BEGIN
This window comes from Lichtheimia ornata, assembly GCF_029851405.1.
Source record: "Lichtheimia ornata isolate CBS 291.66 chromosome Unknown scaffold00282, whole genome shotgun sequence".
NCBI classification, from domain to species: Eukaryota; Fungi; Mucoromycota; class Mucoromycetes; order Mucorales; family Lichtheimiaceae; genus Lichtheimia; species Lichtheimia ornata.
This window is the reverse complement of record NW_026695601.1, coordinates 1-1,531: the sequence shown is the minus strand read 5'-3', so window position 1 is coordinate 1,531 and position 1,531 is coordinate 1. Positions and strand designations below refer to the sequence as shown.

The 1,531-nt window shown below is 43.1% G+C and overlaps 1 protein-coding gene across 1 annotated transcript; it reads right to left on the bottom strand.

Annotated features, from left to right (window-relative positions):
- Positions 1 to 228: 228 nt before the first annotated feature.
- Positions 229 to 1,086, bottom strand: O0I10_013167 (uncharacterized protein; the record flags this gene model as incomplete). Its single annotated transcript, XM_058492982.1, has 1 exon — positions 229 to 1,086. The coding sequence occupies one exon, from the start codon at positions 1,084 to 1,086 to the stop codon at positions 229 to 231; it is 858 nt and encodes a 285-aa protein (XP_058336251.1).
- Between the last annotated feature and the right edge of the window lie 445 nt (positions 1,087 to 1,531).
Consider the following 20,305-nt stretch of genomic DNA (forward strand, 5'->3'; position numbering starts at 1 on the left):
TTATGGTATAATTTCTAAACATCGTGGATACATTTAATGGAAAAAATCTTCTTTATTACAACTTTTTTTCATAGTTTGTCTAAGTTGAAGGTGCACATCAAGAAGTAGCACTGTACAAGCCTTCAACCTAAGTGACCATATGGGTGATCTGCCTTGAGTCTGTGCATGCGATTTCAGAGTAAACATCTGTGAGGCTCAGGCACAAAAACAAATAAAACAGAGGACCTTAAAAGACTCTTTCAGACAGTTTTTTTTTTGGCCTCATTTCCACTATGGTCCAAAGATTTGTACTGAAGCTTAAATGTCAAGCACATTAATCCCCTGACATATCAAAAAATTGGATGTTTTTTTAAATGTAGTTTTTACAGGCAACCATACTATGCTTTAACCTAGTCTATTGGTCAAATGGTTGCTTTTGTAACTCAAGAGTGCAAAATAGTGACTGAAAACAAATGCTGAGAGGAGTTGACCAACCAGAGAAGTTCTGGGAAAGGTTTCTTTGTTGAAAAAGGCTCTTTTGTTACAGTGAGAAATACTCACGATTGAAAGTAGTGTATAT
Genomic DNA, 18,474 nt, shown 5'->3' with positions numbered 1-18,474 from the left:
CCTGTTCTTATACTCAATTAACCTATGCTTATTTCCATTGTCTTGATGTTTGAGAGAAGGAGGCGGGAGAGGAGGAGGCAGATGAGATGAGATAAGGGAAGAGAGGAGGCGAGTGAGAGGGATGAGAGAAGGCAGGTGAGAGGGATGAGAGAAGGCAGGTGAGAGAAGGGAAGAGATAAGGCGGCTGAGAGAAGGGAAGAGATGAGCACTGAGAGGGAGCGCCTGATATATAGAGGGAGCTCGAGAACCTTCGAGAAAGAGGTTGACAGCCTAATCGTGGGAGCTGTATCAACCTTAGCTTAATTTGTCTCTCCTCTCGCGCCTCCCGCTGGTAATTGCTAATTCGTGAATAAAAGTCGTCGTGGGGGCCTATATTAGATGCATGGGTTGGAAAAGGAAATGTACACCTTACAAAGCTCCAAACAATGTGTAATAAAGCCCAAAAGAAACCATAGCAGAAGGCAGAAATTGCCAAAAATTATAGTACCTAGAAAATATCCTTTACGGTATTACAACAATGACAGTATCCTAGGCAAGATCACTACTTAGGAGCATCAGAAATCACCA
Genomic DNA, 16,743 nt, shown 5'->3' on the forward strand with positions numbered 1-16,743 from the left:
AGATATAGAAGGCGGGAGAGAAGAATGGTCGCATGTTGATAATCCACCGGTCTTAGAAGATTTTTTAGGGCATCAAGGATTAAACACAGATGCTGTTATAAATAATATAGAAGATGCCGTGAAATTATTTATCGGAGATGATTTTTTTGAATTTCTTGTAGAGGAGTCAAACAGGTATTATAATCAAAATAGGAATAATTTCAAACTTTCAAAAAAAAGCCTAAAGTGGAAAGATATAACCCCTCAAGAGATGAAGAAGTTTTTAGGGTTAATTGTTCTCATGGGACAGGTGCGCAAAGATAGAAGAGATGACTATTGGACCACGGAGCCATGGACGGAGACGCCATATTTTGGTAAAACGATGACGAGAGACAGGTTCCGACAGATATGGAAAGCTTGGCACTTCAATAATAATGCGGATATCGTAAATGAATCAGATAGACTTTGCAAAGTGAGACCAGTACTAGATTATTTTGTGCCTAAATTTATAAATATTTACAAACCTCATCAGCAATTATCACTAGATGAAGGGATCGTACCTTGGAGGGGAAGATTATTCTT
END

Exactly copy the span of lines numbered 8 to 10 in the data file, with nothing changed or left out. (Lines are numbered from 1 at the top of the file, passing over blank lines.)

- Positions 229 to 1,086, bottom strand: O0I10_013167 (uncharacterized protein; the record flags this gene model as incomplete). Its single annotated transcript, XM_058492982.1, has 1 exon — positions 229 to 1,086. The coding sequence occupies one exon, from the start codon at positions 1,084 to 1,086 to the stop codon at positions 229 to 231; it is 858 nt and encodes a 285-aa protein (XP_058336251.1).
- Between the last annotated feature and the right edge of the window lie 445 nt (positions 1,087 to 1,531).
Consider the following 20,305-nt stretch of genomic DNA (forward strand, 5'->3'; position numbering starts at 1 on the left):